Perry Mason finds himself defending his private investigator Paul Drake against a charge of murder. It all began when Frank Thatcher hit a pedestrian walking on the side of the road and kills him. He...
In a very rare occurrence, Perry Mason loses a case when Janice Barton is convicted of murdering her aunt and is subsequently sentenced to death. After the verdict, Perry still investigates to try to...
Sam McCloud is a Marshal from a Taos, New Mexico, who takes a temporary assignment in the New York City Police. His keen sense of detail and detecting subtle clues, learned from his experience, enable him to nab unsuspecting criminals despite his unbelieving boss.
Ben Matlock is a very expensive criminal defense attorney who charges $100,000 to take a case. Fortunately, he's worth every penny as he and his associates defend his clients by finding the real killer.
Amos Burke was a Los Angeles chief of detectives who was also a millionaire with a chauffeur-driven Rolls Royce, a mansion, and a high-wheeling lifestyle. The hallmarks of this series were ... See full summary »
Perry Mason is an attorney who specializes in defending seemingly indefensible cases. With the aid of his secretary Della Street and investigator Paul Drake, he often finds that by digging deeply into the facts, startling facts can be revealed. Often relying on his outstanding courtroom skills, he often tricks or traps people into unwittingly admitting their guilt. Written by
Murray Chapman <email@example.com>
Even though for most of its run the show was filmed in black and white, there was one episode that was filmed in color, Perry Mason: The Case of the Twice Told Twist (1966). It was only shown the final season and wasn't syndicated with the rest of the package for over 20 years. See more »
In "Case of the Grinning Gorilla", you can see the flesh underneath the eyes of the actor portraying the gorilla, especially in the close-ups. See more »
Without a doubt,the series "Perry Mason" was the granddaddy of all lawyer shows and even after 40 years since its debut it is still highly watchably and still highly rated as one of the top courtroom drama shows of all time. Raymond Burr was a true genius as the lawyer who would go to any length to protect his cilents from a certain fate and he always had a detective sense to find out who was the killer or who was trying to blackmail someone. Perry Mason was part lawyer/part detective/part sleuth. The show was based on the books about the character by Earl Stanley Gardner and for the astounding nine seasons that it ran on CBS-TV (1957-1966),it still holds up today. Even some college law professors used some of the episodes as teaching material as a learning technique for up and coming lawyers.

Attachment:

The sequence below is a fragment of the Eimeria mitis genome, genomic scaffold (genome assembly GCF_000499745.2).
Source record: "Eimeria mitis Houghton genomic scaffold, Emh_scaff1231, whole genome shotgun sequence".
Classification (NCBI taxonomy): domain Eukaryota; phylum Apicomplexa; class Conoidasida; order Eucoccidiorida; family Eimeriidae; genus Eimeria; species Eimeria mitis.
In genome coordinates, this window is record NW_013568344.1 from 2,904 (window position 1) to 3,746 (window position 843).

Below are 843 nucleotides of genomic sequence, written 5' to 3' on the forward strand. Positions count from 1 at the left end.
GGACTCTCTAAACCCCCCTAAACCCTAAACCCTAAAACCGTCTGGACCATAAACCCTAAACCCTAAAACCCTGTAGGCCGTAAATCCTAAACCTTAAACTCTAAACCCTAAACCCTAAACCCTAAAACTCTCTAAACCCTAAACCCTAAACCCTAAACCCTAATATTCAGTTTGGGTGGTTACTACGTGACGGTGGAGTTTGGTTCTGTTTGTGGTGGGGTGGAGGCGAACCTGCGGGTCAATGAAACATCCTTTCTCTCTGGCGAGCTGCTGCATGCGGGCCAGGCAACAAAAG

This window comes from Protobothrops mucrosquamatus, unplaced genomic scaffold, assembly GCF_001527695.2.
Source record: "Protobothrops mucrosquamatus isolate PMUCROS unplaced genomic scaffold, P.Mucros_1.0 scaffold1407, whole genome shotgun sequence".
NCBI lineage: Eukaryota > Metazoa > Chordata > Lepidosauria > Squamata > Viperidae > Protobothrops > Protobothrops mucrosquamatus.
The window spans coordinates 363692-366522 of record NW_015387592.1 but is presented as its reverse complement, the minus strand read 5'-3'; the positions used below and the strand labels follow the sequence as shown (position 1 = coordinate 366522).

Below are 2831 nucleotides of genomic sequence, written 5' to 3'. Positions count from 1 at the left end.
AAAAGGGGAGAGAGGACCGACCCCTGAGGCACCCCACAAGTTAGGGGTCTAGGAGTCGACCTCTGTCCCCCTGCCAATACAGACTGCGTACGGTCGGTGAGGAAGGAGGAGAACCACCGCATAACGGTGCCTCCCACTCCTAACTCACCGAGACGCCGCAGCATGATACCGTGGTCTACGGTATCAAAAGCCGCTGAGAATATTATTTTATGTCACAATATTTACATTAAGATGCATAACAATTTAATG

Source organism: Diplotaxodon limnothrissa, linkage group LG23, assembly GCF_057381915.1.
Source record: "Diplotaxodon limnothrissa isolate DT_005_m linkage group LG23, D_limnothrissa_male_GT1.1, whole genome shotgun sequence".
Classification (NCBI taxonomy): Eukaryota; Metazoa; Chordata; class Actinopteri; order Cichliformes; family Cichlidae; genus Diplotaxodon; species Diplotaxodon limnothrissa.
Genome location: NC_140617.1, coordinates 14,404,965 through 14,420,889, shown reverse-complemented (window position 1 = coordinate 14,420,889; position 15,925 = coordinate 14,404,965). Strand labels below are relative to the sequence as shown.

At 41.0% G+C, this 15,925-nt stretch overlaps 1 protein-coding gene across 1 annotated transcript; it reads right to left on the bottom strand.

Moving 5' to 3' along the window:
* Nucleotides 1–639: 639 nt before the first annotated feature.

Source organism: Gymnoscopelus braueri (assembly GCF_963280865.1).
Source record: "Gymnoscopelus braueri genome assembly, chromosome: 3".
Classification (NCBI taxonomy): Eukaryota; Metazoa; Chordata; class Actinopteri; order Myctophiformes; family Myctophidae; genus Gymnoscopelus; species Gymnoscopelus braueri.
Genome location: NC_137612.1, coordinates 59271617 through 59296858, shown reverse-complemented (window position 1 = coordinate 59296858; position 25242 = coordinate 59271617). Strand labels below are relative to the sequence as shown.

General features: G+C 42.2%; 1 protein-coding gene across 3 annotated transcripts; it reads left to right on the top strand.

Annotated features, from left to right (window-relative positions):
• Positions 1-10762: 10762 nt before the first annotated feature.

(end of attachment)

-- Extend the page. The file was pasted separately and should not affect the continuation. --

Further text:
As for the rest of the show,the formula was very simple:(1)The first half of the show tells the story of the events leading up to the murder and the preliminary investigation of the crime and the facts leading up to the case in question and clues of where and what may have occurred. (2)The second half dealt with the subsequent trial,where Mason exposes the truth in the courtroom.
Sometimes the plots were very complex at times,but mostly were written with style and class and it is the only show where the writers treated the viewer with intelligence. The actors were very good especially within certain scenes where Mason has a battle of wits with District Attorney Burger. However it was done with style and had stunning black and white photography to make it more interesting. However,out of all the episodes their was one episode that was shown in color(and it hasn't been seen since TBS shown it during the 90's) where brought out more of the characters and more of the courtroom setting as well. As far as the show is concern,it is a milestone in the history of television. Catch some of the episodes on the Hallmark channel.
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